"The kind of success we have seen in recent years feeds success," explains Mariina Hallikainen, CEO of 2015's Finnish Game Developer Award-winning studio Colossal Order, whose most recent PC game Cities: Skylines is tipped to reach two million in sales this year.
"Money attracts money. When investors notice that there are these big things happening in Finland they become interested, and then there's more opportunity."
The Finnish game industry has duly become an attractive investment target for foreign studios. The past two years alone have seen 70 million euros of private investor money from abroad boosting the industry. This is without taking into account the dizzying figure surrounding the acquisition of Supercell.
Tekes has helped facilitate the flow of capital, providing some 30 million euros in funding through its Skene – Games Refueled programme from 2012-2015. This financing has given the industry a competitive edge against big international studios by building momentum for many young studios during the early stages of their development. Thus, by the time they seek bigger funding rounds, many of the typical pitfalls associated with startup growth have already been worked out.
The growth of the Finnish games industry is not forecast to slow down either. The industry has begun showing signs of maturity, with an emerging 'second round' startup culture lead by the likes of games studio Next Games. Recently receiving accolades for The Walking Dead: No Man's Land, the studio was founded by design veterans from Rovio and Supercell.
"Finnish developers share their ideas and experiences. People are willing to help other out," says Mariina Hallikainen, CEO of Colossal Order.
Games of the future
The number of employees in games development is set to expand from its current total of 2,500, with the vibrant Finnish startup culture attracting talent from all over the world.
"We need to continue getting the best developers here," Mariina Hallikainen emphasises.
Meanwhile, over 20 institutions currently provide game education at all levels around Finland. Coupled with a willingness to embrace new development tools and technologies, this solid knowledge base is set to further capitalise on the financial boost the industry is enjoying thanks to the help of Tekes.
"If you think about the massive success we have had in recent years, these investments have really paid off," Hallikainen states.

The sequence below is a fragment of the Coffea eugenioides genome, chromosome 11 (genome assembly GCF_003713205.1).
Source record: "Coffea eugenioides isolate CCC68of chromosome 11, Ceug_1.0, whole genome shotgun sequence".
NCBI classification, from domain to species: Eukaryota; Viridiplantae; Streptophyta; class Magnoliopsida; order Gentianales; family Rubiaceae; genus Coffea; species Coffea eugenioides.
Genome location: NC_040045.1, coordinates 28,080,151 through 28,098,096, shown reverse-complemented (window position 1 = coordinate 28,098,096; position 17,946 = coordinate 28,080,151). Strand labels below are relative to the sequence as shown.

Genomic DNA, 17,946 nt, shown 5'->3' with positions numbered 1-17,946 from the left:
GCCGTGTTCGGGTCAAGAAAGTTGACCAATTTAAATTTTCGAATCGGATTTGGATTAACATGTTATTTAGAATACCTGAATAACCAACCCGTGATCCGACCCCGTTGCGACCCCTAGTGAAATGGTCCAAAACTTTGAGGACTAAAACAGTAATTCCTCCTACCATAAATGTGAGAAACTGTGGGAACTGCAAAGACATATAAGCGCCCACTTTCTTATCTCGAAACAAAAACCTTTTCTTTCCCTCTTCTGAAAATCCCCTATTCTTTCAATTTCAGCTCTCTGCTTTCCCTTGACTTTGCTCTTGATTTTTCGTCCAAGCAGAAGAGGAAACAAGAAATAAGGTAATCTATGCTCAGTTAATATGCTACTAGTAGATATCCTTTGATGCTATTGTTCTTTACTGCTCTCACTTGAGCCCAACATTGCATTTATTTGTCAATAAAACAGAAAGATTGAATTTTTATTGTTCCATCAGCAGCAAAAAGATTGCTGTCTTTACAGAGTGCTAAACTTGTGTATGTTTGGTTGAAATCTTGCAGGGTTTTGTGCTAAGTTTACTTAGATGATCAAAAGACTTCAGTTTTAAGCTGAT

Timeline of the Finnish Game Scene
1980's Home computers and game development as a hobby becomes popular
1986 First globally distributed commercial Finnish game Sanxion
1992 Assembly demo parties start
1995 First and still existing Finnish game companies are founded
1995 Tekes starts funding game companies' technology development
1996 Remedy releases Death Rally
1997 Nokia introduces "a worm game" in its 6110 mobile phone
1999 Housemarque's Supreme snowboarding becomes a first Finnish video game selling over 1 million copies.
2000 Dot.com & mobile hype: gaming industry employes 200 people in Finland
2000 Online community Habbo Hotel
2001 Remedy releases Max Payne
2004 First big mobile game studio acquisitions: Sumea sold to Digital Chocolate
2007 Apple releases iPhone and App Store
2008 Game industry employs 1 000 people in Finland
2009 Angry Birds becomes the AppStore's most popular game
2011 First big international investments to Finnish game companies
2012 Tekes starts its game business development programme Skene – Games Refueled
2012 Supercell's HayDay & Clash of Clans – one the world's most profitable mobile games
2013 Japanese SoftBank and GungHo acquire 51 % of Supercell shares for 1.1 billion euros
2014 Startup boom: 179 new gaming companies established in three years. Game industry employs over 2 500 people.
2015 Finland's game industry turnover exceeds two billion euros. Game companies raise nearly 80 million euros in private investments between 2012–2015.
Text: James O'Sullivan
Photos: Markus Sommers, Supercell
The story was originally published in Tekes Views Magazine 2016